Martin Luther

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In Europe at the beginning of the 16th century, the Roman Catholic Church had become extremely powerful, but many felt that it had also become internally corrupt. In essence, many believed that the Renaissance popes were fraudulent because they no longer practiced Christianity due to the extravagant lives they were living. In the beginning of the 1500’s, educated Europeans began calling for a reformation, a change in the Church’s ways of teaching and practicing Christianity. Martin Luther, specifically, was highly influential in igniting the Protestant Reformation by challenging long-standing church traditions as well as new church policies.
The Protestant Reformation was begun by Martin Luther, a German monk and Catholic friar. He preached primarily against the sales of indulgences in the town of Wittenberg. Indulgences were certificates issued by the Church that were said to reduce or even cancel punishment for a person’s sin as long as one also truly repented. People purchased indulgences believing that the document would assure them admission to heaven. Luther knew that the Catholic Church was distorted; he believed that the sale of indulgences, in particular, was the major source of corruption. In response, Luther nailed on the door of the Wittenberg Church a placard with 95 theses, or statements, criticizing the sale of indulgences and attacking other church policies. He also published hundred of essays advocating his idea that a person could be made just, or good, simply by faith in God’s mercy and love. Luther’s idea became known as justification by faith. Consequently, Luther was excommunicated from the Church for refusing to withdraw his teachings and criticisms of the Church. With the support of German princes, howev...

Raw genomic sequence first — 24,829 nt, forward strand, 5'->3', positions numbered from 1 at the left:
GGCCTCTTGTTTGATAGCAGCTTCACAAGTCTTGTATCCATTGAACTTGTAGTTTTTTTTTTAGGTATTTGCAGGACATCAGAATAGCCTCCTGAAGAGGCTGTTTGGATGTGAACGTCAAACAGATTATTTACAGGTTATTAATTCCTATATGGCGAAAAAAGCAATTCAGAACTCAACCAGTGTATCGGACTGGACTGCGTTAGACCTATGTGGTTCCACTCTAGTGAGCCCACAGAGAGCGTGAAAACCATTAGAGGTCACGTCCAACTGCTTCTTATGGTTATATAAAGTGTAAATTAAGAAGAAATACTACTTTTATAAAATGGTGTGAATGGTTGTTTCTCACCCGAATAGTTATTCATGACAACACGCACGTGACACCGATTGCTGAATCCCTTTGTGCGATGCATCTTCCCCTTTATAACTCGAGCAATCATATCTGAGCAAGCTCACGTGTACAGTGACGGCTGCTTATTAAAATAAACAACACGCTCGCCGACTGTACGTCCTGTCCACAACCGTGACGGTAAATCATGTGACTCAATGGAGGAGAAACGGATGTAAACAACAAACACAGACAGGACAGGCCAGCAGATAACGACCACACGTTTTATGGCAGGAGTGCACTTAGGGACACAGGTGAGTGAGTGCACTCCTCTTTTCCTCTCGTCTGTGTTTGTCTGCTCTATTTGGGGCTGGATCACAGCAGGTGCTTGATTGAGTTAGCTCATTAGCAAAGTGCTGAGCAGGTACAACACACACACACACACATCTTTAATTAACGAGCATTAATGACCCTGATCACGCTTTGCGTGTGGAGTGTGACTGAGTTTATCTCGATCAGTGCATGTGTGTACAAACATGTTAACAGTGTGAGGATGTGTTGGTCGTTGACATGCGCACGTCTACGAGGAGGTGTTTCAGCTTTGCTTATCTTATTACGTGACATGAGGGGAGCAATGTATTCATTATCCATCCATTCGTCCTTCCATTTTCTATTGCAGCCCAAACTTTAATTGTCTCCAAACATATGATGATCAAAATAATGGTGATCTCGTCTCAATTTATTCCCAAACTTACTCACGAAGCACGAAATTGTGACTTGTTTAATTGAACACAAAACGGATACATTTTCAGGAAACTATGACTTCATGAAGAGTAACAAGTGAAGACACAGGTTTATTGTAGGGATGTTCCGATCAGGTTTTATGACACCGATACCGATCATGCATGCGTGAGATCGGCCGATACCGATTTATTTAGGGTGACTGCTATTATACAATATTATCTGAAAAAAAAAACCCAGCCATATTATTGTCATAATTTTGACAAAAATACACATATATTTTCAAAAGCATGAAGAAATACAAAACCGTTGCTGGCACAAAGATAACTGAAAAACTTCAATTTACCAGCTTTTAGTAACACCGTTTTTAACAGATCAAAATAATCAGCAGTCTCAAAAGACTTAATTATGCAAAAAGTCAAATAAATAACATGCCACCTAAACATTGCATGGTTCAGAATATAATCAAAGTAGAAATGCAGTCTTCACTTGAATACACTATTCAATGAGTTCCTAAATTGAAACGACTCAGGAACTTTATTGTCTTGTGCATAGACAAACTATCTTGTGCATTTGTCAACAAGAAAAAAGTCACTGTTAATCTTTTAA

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...ncil declared, could not be achieved by faith alone, but only faith and works together. The Latin Vulgate translation of the Bible was made the only acceptable version of scripture. In addition, the Church hierarchy alone was to decide the interpretation of the Bible. The Council of Trent also put an end to many church abuses that had been practiced for centuries such as the selling of indulgences. Furthermore, clergy were ordered to follow strict rules of behavior. For example, each diocese had to establish a seminary, or training school, for the proper education of priests. The Council also decided to maintain the elaborate art and ritual of the Church, and it declared that Mass should be said only in Latin; in particular, to serve as necessary sources of inspiration for less educated Catholics, who had difficulty understanding church teachings by other means.
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